Saturday, April 9, 2011

Tuner Turtle: 1965 Renault Dauphine Gordini

1965 Renault Dauphine Gordini

By 1966, Renault's worldwide production of it's French "people's car" had eclipsed one million units. But the largest untapped marketplace- America- had yet to be conquered. The idea of a fuel efficient, sporty and affordable car for America was nothing new. Volkswagen and Fiat had already amassed a strong following. But in an epic case of misunderstanding its market, the Dauphine was introduced as an underpowered and poorly sprung urban transporter just as the high speed American interstate highway system was coming to full bloom.

To boost performance, Renault called in tuner Amedee Gordini. Gordini was actually Italian, born in the great motorsports region of Emilia-Romagna, home to Ferrari, Lamborghini, Maserati, Bandini and others. He learned his trade working for Maserati and later Simca. The Dauphine variant that bears his name sported four wheel disc brakes, a four-speed transmission, and a whopping 37hp. It was not enough to save the market for this unique car, and its failure in the U.S. threatened the existence of Renault itself.

This particular example claims Florida heritage...which to these thin metal bodies is not always a good thing. It looks to have an older restoration to club standards, and the motor appears tidy enough. The $5500 asking price is consistent with other sales achieved for this model in this condition. Just don't expect to win any drag races.

Still, there is a charm about Dauphines and we have always wanted the licensed-built Alfa Romeo version- more so having seen this 1960's commercial .Consistently voted amongst the worst cars ever produced. Reviewed by Road & Track magazine in period as "peevish" (yes, we had to look that one up to make sure we got it right: it means discontented or ill-tempered) Still there is something about this old underpowered, underbuilt, underdog that appeals.

नमस्ते दोस्तों! एक और महान फिएट! : 1963 Fiat 1100 D Europa

If you don't understand the title above written in Hindi ( in English : "Hello Friends! Another Great Fiat!") then apparently you are not among Barnfinder's latest and greatest audience- Fiat lovers in India!

Ever since our first posting of a Fiat 1100D Premier Padmini way back in February, website hits from the country of India have far outnumbered any other country except for the U.S. . All we apparently had to do to gain such an intrigued audience was to mention Bombay or Mumbai or Premier Padmini and it became an overnight sensation. Apparently there are many folks in India who go into work, log on to their computers, and waste time searching the Internet for photos of weird Fiats. Just like America!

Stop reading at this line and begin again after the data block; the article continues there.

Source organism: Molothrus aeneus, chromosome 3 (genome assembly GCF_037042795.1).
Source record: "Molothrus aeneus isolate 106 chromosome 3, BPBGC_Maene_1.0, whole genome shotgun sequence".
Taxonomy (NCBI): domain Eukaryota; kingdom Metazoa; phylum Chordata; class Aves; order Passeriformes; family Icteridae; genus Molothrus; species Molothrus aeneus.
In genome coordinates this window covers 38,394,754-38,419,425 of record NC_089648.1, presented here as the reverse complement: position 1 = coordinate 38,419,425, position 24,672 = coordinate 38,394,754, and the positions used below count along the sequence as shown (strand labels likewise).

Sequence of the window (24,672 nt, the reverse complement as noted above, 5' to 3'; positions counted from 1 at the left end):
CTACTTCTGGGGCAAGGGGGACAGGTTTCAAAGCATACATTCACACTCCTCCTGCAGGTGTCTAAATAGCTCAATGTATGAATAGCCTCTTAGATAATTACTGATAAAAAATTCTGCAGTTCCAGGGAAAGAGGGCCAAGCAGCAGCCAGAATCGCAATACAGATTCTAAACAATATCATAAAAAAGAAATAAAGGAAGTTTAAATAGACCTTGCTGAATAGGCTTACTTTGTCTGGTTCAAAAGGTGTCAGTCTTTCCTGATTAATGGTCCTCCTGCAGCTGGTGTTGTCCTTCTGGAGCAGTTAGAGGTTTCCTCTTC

Here is another great multicultural Fiat: a German built Neckar Europa, living in West Jordan, Utah. (One can only wonder what great Google feeds could come from that sentence alone!) We are starting to piece together the anecdotal case that the Fiat 1100 series may well be one of the world's most enduring and numerous automobile models in history. License built 1100s came from almost every country: France (Simca), Russia (Lada), India (Premier), Spain (SEAT), Argentina (Fiat Argentina) and on and on.

But we digress: This particular car was built by NSU/Fiat in Heilbronn,Germany at the former NSU plant near the Neckar river, hence the Neckar Europa designation. Like other licensed products like the Fiat 500 and 600, the Europa was personalized a bit and thus more luxurious and sporty than domestic Italian production Fiats. Alas the run was relatively short lived, as the higher workforce costs in Germany forced the closing of the plant in 1971. German car fans will be quick to contend that build quality in turn was superior.

This particular car has among its more sporty features a great looking sunroof. The interior of the car looks freshly restored, and the paint and mechanicals all seem very tidy. This car has the great looking factory steel wheels which resemble Fergat wheels used on period Lancias. NSU/Fiat dog-dish hubcaps have to be rare; these look in great shape.
The seller has a "Buy It Now" price of $6900, which seems optimistic- but given the condition and global appeal of this charming car- perhaps obtainable. With Fiat coming back to the United States, renewed club activity will generate new interest in these old bangers. And dare we say this car has crossover interest from the NSU cult. Let's watch and see what happens.

Lest we cause a global recession in workforce productivity: रोक Fiats देख रही है और वापस पाने के लिए काम करते हैं!  (Stop looking at Fiats and get back to work!)

Thursday, April 7, 2011

Freakshow: 1970 Fiat Spider/ Ferrari 250GT mutant

Wow. Now this is something you don't see very often.